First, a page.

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There’s Not a Word for This New Year

Jamie Sumner
Special needs mom, author and blogger
12/28/20  8:00 AM PST
new year

2021 “the year of…”

If 2020 has taught me nothing else, it’s that you cannot depend on life or the world to explain itself to you. It does not owe you that. Natural disasters happen. Pandemics swoop in and over the land. Elections take over the news cycle and then, suddenly, pass. And we keep moving forward, because we are creatures tied to a timeline and it is in our nature to keep marching toward the next tick on the calendar.

Living in this state of unnamable expectation has its benefits. As a parent with a child with special needs, I already knew this. There was the stranger who helped load the wheelchair in the van when I threw out my back. The woman in the cafeteria at my son Charlie’s school who plays his favorite Jason Mraz song when he is sad. The nurse from the NICU that became my best friend nine years ago when Charlie was born. There are benefits to embracing the indefinable.

Lately, I’ve been thinking a great deal about the things we can’t name as everyone scrambles to attach a motivating word to their New Year’s resolutions and declare 2021 “the year of…” whatever.

Certain situations, certain feelings and states of in between simply cannot be named.

There’s that sense of anticipatory nostalgia you get when you realize some new thing you are doing will become a tradition, even in its inaugural state. This year, over the holidays, we took the kids to get milkshakes in their pajamas and then drove around town looking at Christmas lights. I was not halfway through my Oreo shake before I dubbed it “Shakes and Lights,” and declared it our new ritual. I can’t tell how I knew it was special or would be the thing my kids would tell their kids about later, hoping to carry it on to the next generation. I just knew. There was that feeling of yes, this is how it should be and will be again.

Or how about the way you don’t notice your own house’s smell, but can immediately scent anyone else’s like a dog in new territory? To really pick up your own requires a long journey, a sabbatical from home, and then a return. Even then you can just catch it for a few seconds when you step in the door before your body reacclimates. What’s the word to describe that particular phenomenon or that smell other than “home”?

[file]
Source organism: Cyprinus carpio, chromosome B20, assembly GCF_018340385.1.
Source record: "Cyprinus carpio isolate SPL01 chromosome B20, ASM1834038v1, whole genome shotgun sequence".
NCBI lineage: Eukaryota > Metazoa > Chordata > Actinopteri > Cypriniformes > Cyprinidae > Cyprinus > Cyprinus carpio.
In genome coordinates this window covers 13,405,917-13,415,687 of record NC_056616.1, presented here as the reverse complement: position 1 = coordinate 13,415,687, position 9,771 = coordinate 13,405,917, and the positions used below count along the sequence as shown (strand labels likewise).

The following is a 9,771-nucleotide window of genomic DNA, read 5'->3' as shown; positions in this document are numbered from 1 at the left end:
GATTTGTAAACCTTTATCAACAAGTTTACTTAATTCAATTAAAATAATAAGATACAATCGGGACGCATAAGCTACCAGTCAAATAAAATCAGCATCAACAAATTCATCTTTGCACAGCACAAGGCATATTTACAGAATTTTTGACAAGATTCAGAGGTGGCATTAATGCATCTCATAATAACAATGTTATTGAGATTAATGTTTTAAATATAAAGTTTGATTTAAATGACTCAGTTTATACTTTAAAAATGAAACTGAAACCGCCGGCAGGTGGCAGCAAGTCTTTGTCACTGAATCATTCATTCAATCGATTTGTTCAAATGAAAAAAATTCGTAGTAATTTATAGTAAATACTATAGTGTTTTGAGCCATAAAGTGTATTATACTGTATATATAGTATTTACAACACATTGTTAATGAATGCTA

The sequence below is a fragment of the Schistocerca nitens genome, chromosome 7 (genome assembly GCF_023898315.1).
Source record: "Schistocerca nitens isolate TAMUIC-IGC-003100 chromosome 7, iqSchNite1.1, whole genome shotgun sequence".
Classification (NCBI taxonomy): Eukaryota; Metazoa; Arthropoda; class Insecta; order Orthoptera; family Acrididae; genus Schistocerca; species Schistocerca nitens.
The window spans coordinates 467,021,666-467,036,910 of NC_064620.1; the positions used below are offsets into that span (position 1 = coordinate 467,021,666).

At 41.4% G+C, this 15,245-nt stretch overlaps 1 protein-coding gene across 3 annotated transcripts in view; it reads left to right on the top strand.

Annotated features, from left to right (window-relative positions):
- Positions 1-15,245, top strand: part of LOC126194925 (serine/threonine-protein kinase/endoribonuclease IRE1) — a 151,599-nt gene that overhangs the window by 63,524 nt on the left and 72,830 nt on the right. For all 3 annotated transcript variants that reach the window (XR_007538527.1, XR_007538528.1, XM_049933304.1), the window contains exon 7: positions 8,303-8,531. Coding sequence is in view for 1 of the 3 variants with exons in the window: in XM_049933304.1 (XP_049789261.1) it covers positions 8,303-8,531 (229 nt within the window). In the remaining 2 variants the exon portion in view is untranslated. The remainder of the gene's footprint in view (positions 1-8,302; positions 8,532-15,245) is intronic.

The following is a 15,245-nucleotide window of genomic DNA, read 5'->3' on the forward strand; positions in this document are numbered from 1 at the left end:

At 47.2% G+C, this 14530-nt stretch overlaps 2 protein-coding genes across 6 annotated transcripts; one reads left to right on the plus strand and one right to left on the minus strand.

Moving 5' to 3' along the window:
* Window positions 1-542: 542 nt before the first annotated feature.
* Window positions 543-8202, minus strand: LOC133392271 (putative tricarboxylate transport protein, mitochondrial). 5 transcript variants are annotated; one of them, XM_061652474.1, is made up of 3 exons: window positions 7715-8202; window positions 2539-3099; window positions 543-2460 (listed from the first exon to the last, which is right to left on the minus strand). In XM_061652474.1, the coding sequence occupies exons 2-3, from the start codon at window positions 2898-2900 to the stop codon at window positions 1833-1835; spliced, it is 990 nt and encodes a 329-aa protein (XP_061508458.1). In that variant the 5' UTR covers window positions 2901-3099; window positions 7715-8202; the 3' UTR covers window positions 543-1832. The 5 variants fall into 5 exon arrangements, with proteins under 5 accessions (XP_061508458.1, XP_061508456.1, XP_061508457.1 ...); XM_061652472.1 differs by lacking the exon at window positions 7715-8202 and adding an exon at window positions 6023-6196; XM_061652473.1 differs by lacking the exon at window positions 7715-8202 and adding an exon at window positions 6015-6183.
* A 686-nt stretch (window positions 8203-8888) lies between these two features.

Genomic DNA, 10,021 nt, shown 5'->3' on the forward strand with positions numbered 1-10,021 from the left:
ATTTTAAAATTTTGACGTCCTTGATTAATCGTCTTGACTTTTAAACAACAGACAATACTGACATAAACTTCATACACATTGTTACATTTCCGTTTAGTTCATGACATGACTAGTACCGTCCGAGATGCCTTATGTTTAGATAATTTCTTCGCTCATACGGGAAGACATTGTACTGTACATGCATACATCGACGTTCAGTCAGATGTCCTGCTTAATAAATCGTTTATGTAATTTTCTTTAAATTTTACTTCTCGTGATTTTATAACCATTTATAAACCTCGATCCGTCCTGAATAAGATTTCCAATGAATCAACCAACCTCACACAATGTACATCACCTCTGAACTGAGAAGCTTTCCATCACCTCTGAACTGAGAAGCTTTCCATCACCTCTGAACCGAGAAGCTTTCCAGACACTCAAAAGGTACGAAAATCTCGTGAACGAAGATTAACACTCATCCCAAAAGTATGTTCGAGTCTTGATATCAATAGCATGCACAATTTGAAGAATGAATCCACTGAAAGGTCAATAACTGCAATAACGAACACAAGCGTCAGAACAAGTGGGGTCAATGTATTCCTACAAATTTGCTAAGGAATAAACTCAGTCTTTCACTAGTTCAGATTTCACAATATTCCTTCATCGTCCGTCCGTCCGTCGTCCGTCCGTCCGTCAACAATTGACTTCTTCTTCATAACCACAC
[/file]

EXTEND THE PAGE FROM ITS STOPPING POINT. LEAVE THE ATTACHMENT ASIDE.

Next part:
Do you remember, back when we all used to travel regularly, that half asleep, half awake feeling you get on an airplane when the air conditioner is running and the engines are humming and all your technology is in airplane mode and you can feel the slight vibrations all through your body as it searches for the not-quite-there equilibrium. There is not word for that either, other than maybe its post-travel counterpart: “jetlag.”

We are a society who rushes to label things. We like definitions.

We like to be able to Google it and get the answers, all 1,007 of them in the search results. But in parenting a child with special needs, there are so many things that there’s no word for like that ache you get when your child does something totally ordinary you never thought he or she would be able to do. Just this winter, I handed Charlie his Minion toothbrush and for the first time, he put it in his mouth and brushed top, bottom, front, back like we always practice, but on his own. Honestly, he did it more thoroughly than me. I clapped. He clapped, flinging toothpaste on us both, and it was pride plus sadness. Joy plus mourning. Satisfaction plus the urge for so much more. Bittersweet doesn’t even begin to cover it.

We have all been forced to acknowledge the indefinable state of the world this year. And we have seen both the good and the bad in living with a lack of structure. There is so much more freedom to look up and evaluate the way we have been doing things, but also, the view is a bit terrifying.

I don’t have a resolution for this new year because there’s not a word for what I’m feeling. It’s more like a vague sense of expectation, an openness to possibility, because whatever else it will be, it will be different. It’s an idea that if you drew it, would look like open hands – maybe begging, maybe praying. It’s hard to tell.

child with special needs
Jamie Sumner is a special needs mom, author and blogger.
Read her blog, The Mom Gene.
Follow her on Facebook.

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